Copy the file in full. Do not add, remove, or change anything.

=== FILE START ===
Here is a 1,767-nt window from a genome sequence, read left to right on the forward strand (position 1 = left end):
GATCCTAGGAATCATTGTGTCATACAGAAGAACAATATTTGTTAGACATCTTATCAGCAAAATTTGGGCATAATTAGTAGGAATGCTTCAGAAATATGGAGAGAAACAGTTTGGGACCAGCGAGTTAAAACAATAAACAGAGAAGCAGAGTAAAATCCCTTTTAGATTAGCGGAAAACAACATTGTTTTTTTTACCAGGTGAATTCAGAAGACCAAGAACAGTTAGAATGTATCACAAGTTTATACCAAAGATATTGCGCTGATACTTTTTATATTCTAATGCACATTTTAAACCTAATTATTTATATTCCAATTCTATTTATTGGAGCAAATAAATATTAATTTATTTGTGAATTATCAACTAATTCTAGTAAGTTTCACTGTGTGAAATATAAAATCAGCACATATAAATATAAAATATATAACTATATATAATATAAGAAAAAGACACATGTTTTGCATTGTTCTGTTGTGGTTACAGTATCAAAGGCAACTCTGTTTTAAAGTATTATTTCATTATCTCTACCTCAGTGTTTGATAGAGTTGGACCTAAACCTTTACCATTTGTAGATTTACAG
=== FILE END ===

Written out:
Here is a 1,767-nt window from a genome sequence, read left to right on the forward strand (position 1 = left end):
GATCCTAGGAATCATTGTGTCATACAGAAGAACAATATTTGTTAGACATCTTATCAGCAAAATTTGGGCATAATTAGTAGGAATGCTTCAGAAATATGGAGAGAAACAGTTTGGGACCAGCGAGTTAAAACAATAAACAGAGAAGCAGAGTAAAATCCCTTTTAGATTAGCGGAAAACAACATTGTTTTTTTTACCAGGTGAATTCAGAAGACCAAGAACAGTTAGAATGTATCACAAGTTTATACCAAAGATATTGCGCTGATACTTTTTATATTCTAATGCACATTTTAAACCTAATTATTTATATTCCAATTCTATTTATTGGAGCAAATAAATATTAATTTATTTGTGAATTATCAACTAATTCTAGTAAGTTTCACTGTGTGAAATATAAAATCAGCACATATAAATATAAAATATATAACTATATATAATATAAGAAAAAGACACATGTTTTGCATTGTTCTGTTGTGGTTACAGTATCAAAGGCAACTCTGTTTTAAAGTATTATTTCATTATCTCTACCTCAGTGTTTGATAGAGTTGGACCTAAACCTTTACCATTTGTAGATTTACAG